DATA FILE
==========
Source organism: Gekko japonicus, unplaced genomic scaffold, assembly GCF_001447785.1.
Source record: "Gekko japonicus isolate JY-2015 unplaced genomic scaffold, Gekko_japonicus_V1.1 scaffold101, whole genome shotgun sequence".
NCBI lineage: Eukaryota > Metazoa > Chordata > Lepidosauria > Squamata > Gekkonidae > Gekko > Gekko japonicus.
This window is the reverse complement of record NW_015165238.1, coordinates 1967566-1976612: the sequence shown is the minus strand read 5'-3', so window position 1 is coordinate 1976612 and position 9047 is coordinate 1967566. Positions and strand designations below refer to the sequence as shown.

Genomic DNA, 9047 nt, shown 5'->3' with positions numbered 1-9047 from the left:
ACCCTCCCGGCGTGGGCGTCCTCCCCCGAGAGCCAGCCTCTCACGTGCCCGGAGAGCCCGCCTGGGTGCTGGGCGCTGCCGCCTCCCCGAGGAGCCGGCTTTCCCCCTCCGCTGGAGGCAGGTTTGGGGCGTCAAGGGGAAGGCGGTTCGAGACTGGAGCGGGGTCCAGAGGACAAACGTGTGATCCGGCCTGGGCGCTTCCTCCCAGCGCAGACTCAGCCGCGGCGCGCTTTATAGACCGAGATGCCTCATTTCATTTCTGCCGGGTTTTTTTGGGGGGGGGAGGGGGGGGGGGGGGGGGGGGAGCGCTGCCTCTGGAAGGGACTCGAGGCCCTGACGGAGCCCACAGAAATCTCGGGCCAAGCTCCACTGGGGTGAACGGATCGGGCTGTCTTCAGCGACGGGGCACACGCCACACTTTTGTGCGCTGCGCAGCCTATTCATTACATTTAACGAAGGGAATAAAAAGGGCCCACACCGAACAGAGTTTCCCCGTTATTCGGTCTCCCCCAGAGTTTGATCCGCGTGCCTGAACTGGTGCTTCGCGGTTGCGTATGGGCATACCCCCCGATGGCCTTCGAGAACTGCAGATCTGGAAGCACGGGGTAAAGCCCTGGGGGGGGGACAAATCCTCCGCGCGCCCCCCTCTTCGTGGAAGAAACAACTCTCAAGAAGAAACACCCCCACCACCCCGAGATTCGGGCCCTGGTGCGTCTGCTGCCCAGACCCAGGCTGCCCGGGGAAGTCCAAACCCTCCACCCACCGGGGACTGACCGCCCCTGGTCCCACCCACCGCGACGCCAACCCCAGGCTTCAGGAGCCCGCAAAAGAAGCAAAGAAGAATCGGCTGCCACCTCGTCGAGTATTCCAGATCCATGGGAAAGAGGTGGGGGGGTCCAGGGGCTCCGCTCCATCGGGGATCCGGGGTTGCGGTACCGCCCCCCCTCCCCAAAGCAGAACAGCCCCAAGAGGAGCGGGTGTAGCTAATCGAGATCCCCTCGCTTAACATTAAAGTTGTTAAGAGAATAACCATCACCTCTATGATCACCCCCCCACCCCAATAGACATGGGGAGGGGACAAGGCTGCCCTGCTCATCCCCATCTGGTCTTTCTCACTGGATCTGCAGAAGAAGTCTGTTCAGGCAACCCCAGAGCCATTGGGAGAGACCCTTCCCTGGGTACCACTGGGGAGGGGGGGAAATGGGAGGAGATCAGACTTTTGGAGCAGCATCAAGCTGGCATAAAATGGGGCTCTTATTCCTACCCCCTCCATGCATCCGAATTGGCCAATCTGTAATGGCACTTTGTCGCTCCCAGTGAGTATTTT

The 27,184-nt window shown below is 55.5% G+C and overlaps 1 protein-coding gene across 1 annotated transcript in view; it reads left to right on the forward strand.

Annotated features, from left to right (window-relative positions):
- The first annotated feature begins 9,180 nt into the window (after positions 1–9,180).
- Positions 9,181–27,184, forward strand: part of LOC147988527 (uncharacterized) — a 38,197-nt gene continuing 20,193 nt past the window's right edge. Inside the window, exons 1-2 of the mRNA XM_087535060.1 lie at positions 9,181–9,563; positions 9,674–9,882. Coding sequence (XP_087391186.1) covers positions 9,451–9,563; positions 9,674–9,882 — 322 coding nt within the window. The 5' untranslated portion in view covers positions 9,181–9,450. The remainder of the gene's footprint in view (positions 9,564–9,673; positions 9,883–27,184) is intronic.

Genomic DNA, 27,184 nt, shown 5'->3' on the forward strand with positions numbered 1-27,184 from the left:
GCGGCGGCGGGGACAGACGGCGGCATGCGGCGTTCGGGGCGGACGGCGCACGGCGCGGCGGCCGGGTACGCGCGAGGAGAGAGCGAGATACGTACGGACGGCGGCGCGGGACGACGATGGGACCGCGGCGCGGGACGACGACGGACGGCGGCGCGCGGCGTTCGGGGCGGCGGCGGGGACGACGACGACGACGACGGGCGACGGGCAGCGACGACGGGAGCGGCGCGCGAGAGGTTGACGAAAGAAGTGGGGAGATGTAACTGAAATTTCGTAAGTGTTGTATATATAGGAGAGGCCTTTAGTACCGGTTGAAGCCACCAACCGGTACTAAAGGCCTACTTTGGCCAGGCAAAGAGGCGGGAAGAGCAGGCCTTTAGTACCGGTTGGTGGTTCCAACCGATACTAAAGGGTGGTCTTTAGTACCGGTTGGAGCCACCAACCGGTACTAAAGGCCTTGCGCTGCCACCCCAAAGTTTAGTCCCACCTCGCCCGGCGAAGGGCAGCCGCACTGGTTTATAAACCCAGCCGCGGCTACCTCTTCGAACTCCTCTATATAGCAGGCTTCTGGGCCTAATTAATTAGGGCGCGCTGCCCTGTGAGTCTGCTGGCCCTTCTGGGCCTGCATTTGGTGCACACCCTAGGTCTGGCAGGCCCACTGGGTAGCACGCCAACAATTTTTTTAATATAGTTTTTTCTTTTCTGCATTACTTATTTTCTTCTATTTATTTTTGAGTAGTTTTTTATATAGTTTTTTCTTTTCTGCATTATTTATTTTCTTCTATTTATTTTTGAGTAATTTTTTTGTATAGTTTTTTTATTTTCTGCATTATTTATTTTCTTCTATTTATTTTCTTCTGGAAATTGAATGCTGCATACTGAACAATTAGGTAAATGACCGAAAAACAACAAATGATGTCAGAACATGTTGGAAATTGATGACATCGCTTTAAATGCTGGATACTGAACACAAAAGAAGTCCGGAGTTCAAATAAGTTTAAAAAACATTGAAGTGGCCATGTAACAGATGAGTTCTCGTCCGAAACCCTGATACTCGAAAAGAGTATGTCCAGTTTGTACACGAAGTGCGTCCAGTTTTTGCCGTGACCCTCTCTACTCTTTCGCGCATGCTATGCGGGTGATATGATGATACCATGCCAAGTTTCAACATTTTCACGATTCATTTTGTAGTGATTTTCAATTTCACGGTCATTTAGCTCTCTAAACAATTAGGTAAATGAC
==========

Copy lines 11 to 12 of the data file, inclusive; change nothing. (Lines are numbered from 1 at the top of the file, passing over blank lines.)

Genomic DNA, 27,184 nt, shown 5'->3' on the forward strand with positions numbered 1-27,184 from the left:
GCGGCGGCGGGGACAGACGGCGGCATGCGGCGTTCGGGGCGGACGGCGCACGGCGCGGCGGCCGGGTACGCGCGAGGAGAGAGCGAGATACGTACGGACGGCGGCGCGGGACGACGATGGGACCGCGGCGCGGGACGACGACGGACGGCGGCGCGCGGCGTTCGGGGCGGCGGCGGGGACGACGACGACGACGACGGGCGACGGGCAGCGACGACGGGAGCGGCGCGCGAGAGGTTGACGAAAGAAGTGGGGAGATGTAACTGAAATTTCGTAAGTGTTGTATATATAGGAGAGGCCTTTAGTACCGGTTGAAGCCACCAACCGGTACTAAAGGCCTACTTTGGCCAGGCAAAGAGGCGGGAAGAGCAGGCCTTTAGTACCGGTTGGTGGTTCCAACCGATACTAAAGGGTGGTCTTTAGTACCGGTTGGAGCCACCAACCGGTACTAAAGGCCTTGCGCTGCCACCCCAAAGTTTAGTCCCACCTCGCCCGGCGAAGGGCAGCCGCACTGGTTTATAAACCCAGCCGCGGCTACCTCTTCGAACTCCTCTATATAGCAGGCTTCTGGGCCTAATTAATTAGGGCGCGCTGCCCTGTGAGTCTGCTGGCCCTTCTGGGCCTGCATTTGGTGCACACCCTAGGTCTGGCAGGCCCACTGGGTAGCACGCCAACAATTTTTTTAATATAGTTTTTTCTTTTCTGCATTACTTATTTTCTTCTATTTATTTTTGAGTAGTTTTTTATATAGTTTTTTCTTTTCTGCATTATTTATTTTCTTCTATTTATTTTTGAGTAATTTTTTTGTATAGTTTTTTTATTTTCTGCATTATTTATTTTCTTCTATTTATTTTCTTCTGGAAATTGAATGCTGCATACTGAACAATTAGGTAAATGACCGAAAAACAACAAATGATGTCAGAACATGTTGGAAATTGATGACATCGCTTTAAATGCTGGATACTGAACACAAAAGAAGTCCGGAGTTCAAATAAGTTTAAAAAACATTGAAGTGGCCATGTAACAGATGAGTTCTCGTCCGAAACCCTGATACTCGAAAAGAGTATGTCCAGTTTGTACACGAAGTGCGTCCAGTTTTTGCCGTGACCCTCTCTACTCTTTCGCGCATGCTATGCGGGTGATATGATGATACCATGCCAAGTTTCAACATTTTCACGATTCATTTTGTAGTGATTTTCAATTTCACGGTCATTTAGCTCTCTAAACAATTAGGTAAATGAC